Hackernoon logoThe Case Against Crypto Maximalism by@rsthornton

The Case Against Crypto Maximalism

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@rsthorntonShingai Thornton

Bitcoin is one of the 21st century's most remarkable innovations. The ability to send and receive value over the Internet without relying on a centralized intermediary signifies a paradigm shift in the evolution of money. Bitcoin's disruptive influence has extended far beyond money and could reach nearly every aspect of the global economy as there are several other social constructs that have the potential to be transformed by open blockchains. Blockchain-based technologies can help us digitize essential constructs, like contracts, in a manner that is less vulnerable to manipulation by third parties i.e.,  trust-minimized.
Smart contracts (contractual clauses embedded in hardware/software) enable the development of computer programs that securely and autonomously handle digital assets. For example, if Alice wants to bet that Manchester will win the next World Cup and Bob wants to bet they will lose, smart contracts can facilitate the bet in a trust-minimized manner. If Manchester wins, Alice's "yes" shares can be redeemed at a profit while Bob's "no" shares will be worthless. Alice and Bob don't have to trust each other or a centralized intermediary like Predictit, just the open-source code and integrity of the decentralized betting system. The transactions are completed by “unstoppable code,” rather than human action.
Bitcoin has the potential to support advanced smart contracts for use cases like betting, but that vision appears to be at least several years away from being a reality. There are a swarm of innovations that will improve Bitcoin’s flexibility being actively developed such as the Lightning Network,  Sidechains, and Simplicity, that could help by adding more layers to Bitcoin, creating separate blockchains secured by Bitcoin, and providing more advanced scripting languages for developers to write smart contracts with, respectively.
Ethereum is a blockchain that was designed specifically to help developers create advanced smart contracts and decentralized applications. One of my favorite Ethereum-based applications is Augur, a decentralized prediction market platform. Augur’s developers initially started building on top of Bitcoin’s blockchain, but switched to Ethereum in order to take advantage of Solidity, a programming language for writing smart contracts that made their work much easier. Augur lets users bet on the outcome of any event without relying on a central authority to create markets, hold funds, or pay out winnings. It’s a nearly completely automated global online betting market. A system like this would not exist without an open programmable blockchain.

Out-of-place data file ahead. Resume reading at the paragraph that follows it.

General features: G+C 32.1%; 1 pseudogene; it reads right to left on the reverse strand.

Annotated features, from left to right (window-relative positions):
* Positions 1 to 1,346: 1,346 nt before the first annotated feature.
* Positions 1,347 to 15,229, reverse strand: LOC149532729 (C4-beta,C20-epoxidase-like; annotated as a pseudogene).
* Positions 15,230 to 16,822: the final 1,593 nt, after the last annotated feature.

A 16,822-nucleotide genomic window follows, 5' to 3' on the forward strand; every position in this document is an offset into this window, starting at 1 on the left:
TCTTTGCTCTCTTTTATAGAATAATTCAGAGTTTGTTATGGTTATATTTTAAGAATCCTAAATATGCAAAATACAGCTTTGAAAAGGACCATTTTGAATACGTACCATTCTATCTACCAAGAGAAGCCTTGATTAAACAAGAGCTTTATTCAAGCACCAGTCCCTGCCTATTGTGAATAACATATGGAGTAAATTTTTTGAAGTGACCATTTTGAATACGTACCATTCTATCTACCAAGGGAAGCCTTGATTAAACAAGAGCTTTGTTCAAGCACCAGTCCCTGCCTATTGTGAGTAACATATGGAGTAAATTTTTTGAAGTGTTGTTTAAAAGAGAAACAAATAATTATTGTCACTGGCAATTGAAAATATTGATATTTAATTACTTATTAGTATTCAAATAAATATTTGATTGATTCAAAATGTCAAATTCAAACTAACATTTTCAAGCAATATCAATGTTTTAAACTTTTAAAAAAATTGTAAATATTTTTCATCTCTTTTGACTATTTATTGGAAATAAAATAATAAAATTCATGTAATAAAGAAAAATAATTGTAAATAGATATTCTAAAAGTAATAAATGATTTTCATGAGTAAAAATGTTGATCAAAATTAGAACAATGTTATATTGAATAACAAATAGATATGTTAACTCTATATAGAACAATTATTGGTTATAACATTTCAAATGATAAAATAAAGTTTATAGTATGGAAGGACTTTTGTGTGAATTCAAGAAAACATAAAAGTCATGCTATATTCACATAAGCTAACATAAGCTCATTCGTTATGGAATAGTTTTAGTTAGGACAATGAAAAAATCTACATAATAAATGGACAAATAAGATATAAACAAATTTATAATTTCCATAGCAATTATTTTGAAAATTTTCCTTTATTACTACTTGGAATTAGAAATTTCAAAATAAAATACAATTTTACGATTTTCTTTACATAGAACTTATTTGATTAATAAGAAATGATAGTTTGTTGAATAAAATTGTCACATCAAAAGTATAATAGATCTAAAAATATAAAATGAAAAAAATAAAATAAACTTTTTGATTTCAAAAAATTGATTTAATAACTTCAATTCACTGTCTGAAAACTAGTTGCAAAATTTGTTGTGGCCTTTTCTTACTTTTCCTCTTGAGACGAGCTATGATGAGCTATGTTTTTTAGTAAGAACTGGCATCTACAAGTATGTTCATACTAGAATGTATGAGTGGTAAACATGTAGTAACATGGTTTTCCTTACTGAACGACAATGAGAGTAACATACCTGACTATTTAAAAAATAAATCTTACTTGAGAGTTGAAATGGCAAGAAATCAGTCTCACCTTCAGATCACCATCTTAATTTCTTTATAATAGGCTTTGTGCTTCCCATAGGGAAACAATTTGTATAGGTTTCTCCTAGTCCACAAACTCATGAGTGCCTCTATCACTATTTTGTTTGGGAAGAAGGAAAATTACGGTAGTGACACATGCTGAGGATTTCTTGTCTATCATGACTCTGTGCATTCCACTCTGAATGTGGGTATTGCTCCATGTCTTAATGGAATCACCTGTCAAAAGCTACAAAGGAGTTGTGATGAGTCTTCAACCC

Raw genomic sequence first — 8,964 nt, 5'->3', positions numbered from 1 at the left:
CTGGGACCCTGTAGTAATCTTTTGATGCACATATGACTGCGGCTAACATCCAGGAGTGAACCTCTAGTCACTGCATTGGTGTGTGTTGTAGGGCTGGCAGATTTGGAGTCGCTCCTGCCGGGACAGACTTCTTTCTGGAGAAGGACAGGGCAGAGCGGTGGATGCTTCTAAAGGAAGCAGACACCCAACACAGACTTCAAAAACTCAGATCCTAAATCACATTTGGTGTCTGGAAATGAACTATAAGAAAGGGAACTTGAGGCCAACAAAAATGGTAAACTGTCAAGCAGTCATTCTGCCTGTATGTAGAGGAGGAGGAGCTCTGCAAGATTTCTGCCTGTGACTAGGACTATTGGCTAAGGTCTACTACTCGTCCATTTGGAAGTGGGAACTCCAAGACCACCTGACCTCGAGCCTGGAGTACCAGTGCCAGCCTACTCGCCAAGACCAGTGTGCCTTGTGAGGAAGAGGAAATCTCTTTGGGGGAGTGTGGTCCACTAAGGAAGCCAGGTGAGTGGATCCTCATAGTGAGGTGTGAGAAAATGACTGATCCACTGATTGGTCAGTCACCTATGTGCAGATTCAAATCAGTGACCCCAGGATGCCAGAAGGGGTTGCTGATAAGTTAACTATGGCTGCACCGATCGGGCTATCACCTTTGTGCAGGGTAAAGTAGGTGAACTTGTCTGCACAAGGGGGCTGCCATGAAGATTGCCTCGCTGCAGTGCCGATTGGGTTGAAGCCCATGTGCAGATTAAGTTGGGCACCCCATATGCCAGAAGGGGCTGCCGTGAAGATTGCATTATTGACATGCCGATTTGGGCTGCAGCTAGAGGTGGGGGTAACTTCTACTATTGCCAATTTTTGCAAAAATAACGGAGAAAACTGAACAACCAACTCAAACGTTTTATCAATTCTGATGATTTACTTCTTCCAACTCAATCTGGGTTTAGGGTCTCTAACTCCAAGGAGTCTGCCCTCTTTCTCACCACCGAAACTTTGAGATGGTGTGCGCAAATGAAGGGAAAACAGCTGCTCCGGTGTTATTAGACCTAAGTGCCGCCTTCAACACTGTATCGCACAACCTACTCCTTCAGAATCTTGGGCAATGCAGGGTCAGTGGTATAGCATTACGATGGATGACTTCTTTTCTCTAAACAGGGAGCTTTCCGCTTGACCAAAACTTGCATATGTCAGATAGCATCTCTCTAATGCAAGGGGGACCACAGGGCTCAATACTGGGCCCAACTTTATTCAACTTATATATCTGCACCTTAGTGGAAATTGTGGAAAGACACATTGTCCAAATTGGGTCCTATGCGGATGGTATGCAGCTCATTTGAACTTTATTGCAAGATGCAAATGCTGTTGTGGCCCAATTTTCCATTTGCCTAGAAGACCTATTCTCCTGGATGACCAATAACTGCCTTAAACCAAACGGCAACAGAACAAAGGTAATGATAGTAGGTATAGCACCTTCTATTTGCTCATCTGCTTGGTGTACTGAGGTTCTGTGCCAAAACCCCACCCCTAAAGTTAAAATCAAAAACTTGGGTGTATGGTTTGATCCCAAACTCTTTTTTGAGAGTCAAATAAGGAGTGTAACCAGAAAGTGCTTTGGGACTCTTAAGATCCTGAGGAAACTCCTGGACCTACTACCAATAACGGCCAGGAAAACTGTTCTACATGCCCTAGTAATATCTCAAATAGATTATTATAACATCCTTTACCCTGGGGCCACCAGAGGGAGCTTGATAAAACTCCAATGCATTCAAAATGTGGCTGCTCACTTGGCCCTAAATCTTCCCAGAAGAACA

A market for the UK General Elections on Augur
Thought leaders in crypto have expressed varied opinions on the value of Ethereum. Balaji Srinivasan (Stanford Engineering PhD, Former Coinbase CTO, Andreesen Horowitz General Partner) makes a strong argument for Ethereum’s utility as an open blockchain with more flexibility than Bitcoin. Nick Szabo, the digital currency pioneer who coined the term smart contract and was once optimistic about Ethereum himself, now believes it is at risk of devolving into a highly centralized system.
I can understand both perspectives. Ethereum-based experimentation and entrepreneurship has been impressive, but there are still major questions surrounding its long-term viability. Can it effectively scale to support thousands of transactions per second and billions of users? Will its transition to Proof-of-Stake be successful, and can it remain sufficiently trust-minimized?
Healthy skepticism of Ethereum is warranted, but the vitriolic hatred it receives isn’t. “Bitcoin Maximalists” and maximalists of all stripes extoll the virtues of their preferred blockchains and deride other chains as gimmicks, scams, and ancient relics. All of this intra-crypto tribalism seems a bit silly when you consider that only (very optimistically) 1.8% of people on the planet have ever used any type of cryptocurrency.
I am not a maximalist.
Bitcoin could evolve into a widely trusted form of global, Internet-native money. The experiment of decentralized digital money has already surpassed many of my expectations. Ethereum, at the very least, is a valuable sandbox where we can experiment with various uses of smart contracts and prepare for a future where reliable smart contract development platforms are available.
Blockchains like Cosmos that aim to foster interoperability between other public blockchains, could help Bitcoin and Ethereum  communicate with each other in a decentralized manner. Gmail, Yahoo, and Microsoft Outlook users can freely communicate with each other because all email providers use open standards like SMTP and IMAP that create interoperability. A world full of open blockchains should have similar standards.
I've obsessively followed the evolution of open blockchains since 2011 because I’m optimistic about their potential to help improve the resiliency, transparency, and efficiency of our social institutions. I'll keep an open mind towards any technology that might help achieve that goal.

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